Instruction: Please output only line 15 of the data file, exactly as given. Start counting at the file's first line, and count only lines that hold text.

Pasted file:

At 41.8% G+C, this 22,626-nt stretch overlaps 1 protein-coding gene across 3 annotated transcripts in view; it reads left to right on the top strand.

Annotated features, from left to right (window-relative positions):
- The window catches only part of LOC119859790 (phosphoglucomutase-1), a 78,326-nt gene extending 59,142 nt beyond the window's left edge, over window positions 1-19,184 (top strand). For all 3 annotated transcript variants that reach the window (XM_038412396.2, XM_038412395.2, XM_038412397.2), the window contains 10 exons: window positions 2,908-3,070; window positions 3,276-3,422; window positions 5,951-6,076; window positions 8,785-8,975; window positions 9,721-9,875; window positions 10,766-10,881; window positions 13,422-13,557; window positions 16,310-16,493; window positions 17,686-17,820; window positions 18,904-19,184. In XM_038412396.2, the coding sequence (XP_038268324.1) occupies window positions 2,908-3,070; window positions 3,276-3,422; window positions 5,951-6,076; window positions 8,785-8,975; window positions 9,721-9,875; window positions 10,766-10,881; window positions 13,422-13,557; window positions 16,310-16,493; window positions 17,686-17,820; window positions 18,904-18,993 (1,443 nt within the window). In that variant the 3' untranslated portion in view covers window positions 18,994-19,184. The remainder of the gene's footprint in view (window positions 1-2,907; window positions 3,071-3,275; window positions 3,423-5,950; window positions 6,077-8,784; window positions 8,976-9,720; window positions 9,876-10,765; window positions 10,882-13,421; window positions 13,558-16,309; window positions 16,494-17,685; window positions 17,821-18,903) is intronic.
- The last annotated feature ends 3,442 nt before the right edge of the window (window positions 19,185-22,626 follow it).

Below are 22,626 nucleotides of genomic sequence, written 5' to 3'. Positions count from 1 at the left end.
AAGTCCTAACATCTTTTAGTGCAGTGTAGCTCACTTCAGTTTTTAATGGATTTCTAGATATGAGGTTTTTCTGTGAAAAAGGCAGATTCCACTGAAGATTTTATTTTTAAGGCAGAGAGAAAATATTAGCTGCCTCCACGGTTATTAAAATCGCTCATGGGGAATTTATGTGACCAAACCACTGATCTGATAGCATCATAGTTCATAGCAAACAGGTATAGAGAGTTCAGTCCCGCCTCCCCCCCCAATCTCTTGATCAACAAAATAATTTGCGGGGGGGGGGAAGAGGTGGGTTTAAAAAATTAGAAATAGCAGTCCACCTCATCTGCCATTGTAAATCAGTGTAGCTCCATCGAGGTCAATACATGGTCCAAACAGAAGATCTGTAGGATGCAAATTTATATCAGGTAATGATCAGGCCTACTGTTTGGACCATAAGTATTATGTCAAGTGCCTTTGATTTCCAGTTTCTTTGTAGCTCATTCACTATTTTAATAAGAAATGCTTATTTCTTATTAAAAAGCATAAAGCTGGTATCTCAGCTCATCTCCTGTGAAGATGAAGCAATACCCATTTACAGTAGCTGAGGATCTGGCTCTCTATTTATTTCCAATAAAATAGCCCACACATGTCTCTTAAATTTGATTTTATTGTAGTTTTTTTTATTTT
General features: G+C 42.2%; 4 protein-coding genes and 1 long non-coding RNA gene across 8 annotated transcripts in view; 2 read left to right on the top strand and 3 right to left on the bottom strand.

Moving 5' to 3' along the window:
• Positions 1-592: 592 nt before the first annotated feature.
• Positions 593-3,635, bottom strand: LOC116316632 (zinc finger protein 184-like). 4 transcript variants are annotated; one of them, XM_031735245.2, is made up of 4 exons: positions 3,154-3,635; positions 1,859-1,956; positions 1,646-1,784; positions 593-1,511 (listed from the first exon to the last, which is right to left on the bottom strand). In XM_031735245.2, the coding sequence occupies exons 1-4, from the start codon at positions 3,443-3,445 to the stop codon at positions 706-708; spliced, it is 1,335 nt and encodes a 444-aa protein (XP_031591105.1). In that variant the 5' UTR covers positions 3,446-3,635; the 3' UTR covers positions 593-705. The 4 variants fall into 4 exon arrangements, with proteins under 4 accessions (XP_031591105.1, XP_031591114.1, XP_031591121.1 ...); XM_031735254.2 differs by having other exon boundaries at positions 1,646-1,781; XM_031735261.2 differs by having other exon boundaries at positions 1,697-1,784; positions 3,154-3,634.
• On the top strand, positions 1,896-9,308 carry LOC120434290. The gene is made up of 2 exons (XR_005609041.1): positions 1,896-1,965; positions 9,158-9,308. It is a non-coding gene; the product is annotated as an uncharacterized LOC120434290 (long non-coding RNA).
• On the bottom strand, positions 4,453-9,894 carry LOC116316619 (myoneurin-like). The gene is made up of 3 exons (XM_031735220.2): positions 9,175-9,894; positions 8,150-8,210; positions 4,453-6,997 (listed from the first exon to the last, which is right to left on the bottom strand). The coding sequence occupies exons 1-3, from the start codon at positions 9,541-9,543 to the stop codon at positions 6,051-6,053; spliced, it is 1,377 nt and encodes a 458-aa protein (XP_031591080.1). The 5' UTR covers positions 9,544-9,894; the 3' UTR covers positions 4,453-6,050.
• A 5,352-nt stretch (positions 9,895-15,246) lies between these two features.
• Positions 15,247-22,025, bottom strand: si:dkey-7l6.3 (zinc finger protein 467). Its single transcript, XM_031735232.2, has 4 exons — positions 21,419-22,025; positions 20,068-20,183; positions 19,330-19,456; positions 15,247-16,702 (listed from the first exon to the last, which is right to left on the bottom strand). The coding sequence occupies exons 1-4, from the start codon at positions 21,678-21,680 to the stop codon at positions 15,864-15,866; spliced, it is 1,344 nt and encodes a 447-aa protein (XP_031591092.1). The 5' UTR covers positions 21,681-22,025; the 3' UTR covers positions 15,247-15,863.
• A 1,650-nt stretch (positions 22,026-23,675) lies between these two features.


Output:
• A 1,650-nt stretch (positions 22,026-23,675) lies between these two features.